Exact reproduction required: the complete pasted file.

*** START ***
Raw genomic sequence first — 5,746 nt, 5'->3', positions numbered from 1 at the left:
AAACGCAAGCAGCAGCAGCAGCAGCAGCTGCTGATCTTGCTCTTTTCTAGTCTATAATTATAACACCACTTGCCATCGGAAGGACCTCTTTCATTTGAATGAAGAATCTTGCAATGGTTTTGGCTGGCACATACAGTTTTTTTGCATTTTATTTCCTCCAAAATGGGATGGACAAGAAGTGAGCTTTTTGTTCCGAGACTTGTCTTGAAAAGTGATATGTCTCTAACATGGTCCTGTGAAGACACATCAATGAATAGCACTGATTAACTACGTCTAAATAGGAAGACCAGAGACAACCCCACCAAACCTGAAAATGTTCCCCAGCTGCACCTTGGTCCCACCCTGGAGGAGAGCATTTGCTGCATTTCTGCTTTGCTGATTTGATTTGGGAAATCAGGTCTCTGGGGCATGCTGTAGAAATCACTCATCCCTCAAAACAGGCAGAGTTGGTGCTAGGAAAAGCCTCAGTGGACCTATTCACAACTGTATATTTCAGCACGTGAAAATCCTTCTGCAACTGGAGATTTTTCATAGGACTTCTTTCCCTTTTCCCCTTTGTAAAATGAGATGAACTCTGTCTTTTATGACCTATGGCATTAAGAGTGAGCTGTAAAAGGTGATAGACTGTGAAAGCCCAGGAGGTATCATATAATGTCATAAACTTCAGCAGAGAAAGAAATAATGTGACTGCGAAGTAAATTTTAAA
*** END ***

Raw genomic sequence first — 5,746 nt, 5'->3', positions numbered from 1 at the left:
AAACGCAAGCAGCAGCAGCAGCAGCAGCTGCTGATCTTGCTCTTTTCTAGTCTATAATTATAACACCACTTGCCATCGGAAGGACCTCTTTCATTTGAATGAAGAATCTTGCAATGGTTTTGGCTGGCACATACAGTTTTTTTGCATTTTATTTCCTCCAAAATGGGATGGACAAGAAGTGAGCTTTTTGTTCCGAGACTTGTCTTGAAAAGTGATATGTCTCTAACATGGTCCTGTGAAGACACATCAATGAATAGCACTGATTAACTACGTCTAAATAGGAAGACCAGAGACAACCCCACCAAACCTGAAAATGTTCCCCAGCTGCACCTTGGTCCCACCCTGGAGGAGAGCATTTGCTGCATTTCTGCTTTGCTGATTTGATTTGGGAAATCAGGTCTCTGGGGCATGCTGTAGAAATCACTCATCCCTCAAAACAGGCAGAGTTGGTGCTAGGAAAAGCCTCAGTGGACCTATTCACAACTGTATATTTCAGCACGTGAAAATCCTTCTGCAACTGGAGATTTTTCATAGGACTTCTTTCCCTTTTCCCCTTTGTAAAATGAGATGAACTCTGTCTTTTATGACCTATGGCATTAAGAGTGAGCTGTAAAAGGTGATAGACTGTGAAAGCCCAGGAGGTATCATATAATGTCATAAACTTCAGCAGAGAAAGAAATAATGTGACTGCGAAGTAAATTTTAAA